The president of search advertising firm AdMarketplace on career advice.

The Best, Worst, and Weirdest Career Advice This Exec Has Ever Gotten

The Best, Worst, and Weirdest Career Advice This Exec Has Ever Gotten

How to get ahead at work.
Jan. 4 2016 5:49 AM

My Best Advice

Don’t follow your passion and don’t start a business—go work for a struggling company instead.

Adam Epstein of AdMarketplace
Adam Epstein of AdMarketplace.

Courtesy of Adam Epstein

Occasionally, the Ladder will take a break from solving readers’ workplace problems to ask successful people about career advice: good advice they’ve gotten, bad advice they’ve gotten, advice they’d give their younger selves, and more. This week, I talked to Adam Epstein, the president and chief operating officer of the search advertising firm AdMarketplace. Epstein, a graduate of the University of Michigan Law School, worked as an attorney and clerked for a federal judge, launched an early podcasting business, and joined AdMarketplace as general counsel shortly before it came close to bankruptcy. He helped nurse the company back to profitability and saw it grow from eight employees to about 125 today.

L.V. Anderson L.V. Anderson

L.V. Anderson is a Slate associate editor. 

Anderson: How did you end up in search advertising?

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Epstein: That’s a long story. I always wanted to be an entrepreneur, and my parents were attorneys. They said, “Go to law school, but don’t be a lawyer.”

That’s very unconventional advice.

It’s the great debate in our family whether that was good advice or not. I think at different points we’ve all taken different positions. Probably for where I was and my level of maturity, it was good advice—I went right out of college. They paid for most of it, but it did leave me with some debt that I otherwise wouldn’t have had.

Not being a lawyer is great advice. Don’t go into tremendous debt if that’s what it means for you to go to law school. But if you can go to law school and not take on debt—I have friends who got scholarships, or the family could afford it, or whatever the case may be—going to law school is an amazing education. It’s just if you have to pay for that education by spending the next 20 years of your life as an attorney, then it’s probably not a good deal.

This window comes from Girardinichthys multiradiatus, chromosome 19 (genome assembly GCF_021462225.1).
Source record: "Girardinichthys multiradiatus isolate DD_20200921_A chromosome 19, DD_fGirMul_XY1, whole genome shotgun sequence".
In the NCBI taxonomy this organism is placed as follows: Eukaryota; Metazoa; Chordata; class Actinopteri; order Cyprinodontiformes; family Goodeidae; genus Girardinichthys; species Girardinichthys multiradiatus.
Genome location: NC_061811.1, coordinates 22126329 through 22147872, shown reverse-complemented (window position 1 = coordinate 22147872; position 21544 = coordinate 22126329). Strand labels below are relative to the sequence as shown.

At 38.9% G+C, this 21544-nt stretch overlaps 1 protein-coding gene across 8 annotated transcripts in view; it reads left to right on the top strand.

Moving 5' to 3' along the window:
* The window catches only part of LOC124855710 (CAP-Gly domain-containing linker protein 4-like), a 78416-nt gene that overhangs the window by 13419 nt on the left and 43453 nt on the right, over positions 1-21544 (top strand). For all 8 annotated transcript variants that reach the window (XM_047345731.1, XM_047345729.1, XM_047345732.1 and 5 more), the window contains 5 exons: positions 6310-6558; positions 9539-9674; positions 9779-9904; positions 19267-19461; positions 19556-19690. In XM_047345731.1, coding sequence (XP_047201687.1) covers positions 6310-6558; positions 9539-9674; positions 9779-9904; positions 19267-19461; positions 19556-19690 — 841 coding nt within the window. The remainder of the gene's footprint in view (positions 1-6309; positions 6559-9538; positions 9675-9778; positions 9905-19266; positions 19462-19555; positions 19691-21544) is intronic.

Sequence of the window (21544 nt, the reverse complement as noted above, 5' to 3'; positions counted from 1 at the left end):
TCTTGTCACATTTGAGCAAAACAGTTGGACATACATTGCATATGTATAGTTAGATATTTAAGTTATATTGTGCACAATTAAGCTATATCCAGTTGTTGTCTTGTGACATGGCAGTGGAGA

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What did you learn in law school that you wouldn’t have learned otherwise?

It was the ability to get comfortable with ambiguity, to see both sides of an argument. Another thing you do is you think on different levels of abstraction. When you’re making a legal argument, you have to zoom out to public policy all the way down to the individual fact pattern of a case. In business, your ability to go far in an organization is determined by how many different levels of abstraction you can get comfortable with. If you can go from “How does this impact the industry?” to “What am I going to do about this particular client and this email they sent me about this particular issue?” and navigate everything in between within the course of a day, you’re going to be pretty successful.

You launched a podcasting startup that failed after a few years. When do you recommend that other people should start their own business?

I think it’s similar to becoming a comedian or a writer or an actor. If you’re just kind of talking about doing it and you’re not really doing it, then maybe you shouldn’t do it. I’d never advise anybody to do it unless they said, “No, I have to do it,” in which case I’d say, “Yeah, you totally have to do it.” So it might be one of those ideas that everybody kicks around, but you’ve got to have a real passion for it, or else you’ll just get chewed up. Your ego’s going to get very bruised very quickly. And really the only thing you can do is learn from that, get better, and try again, repeatedly. 

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You stuck with AdMarketplace during a tough phase, when it was facing bankruptcy. Why didn’t you jump ship?

I’d gotten some advice long ago from my step-grandfather, of all people. He told me about when he walked into the bank that he ended up being vice chairman of. And his sense was that the bank had a lot of very broken processes. Most of his classmates from business school would have walked out and said, “Oh, who would want to work at that place?” And his response was, “Wow, if I can fix a bunch of the stuff here, I can probably move up pretty quickly.”

I walked into sort of a similar situation in the advertising-technology space. I think a lot of my classmates gravitated toward brand-name organizations, but it’s a little more difficult to distinguish yourself if things are already humming along. Whereas if you go into an organization that has a fundamentally good business model but maybe has some problems with execution, and you can fix those problems, you can rise more quickly. So walking into an organization or a division that isn’t doing well could be seen as a huge opportunity. Because if you can turn it around, you will catapult your career.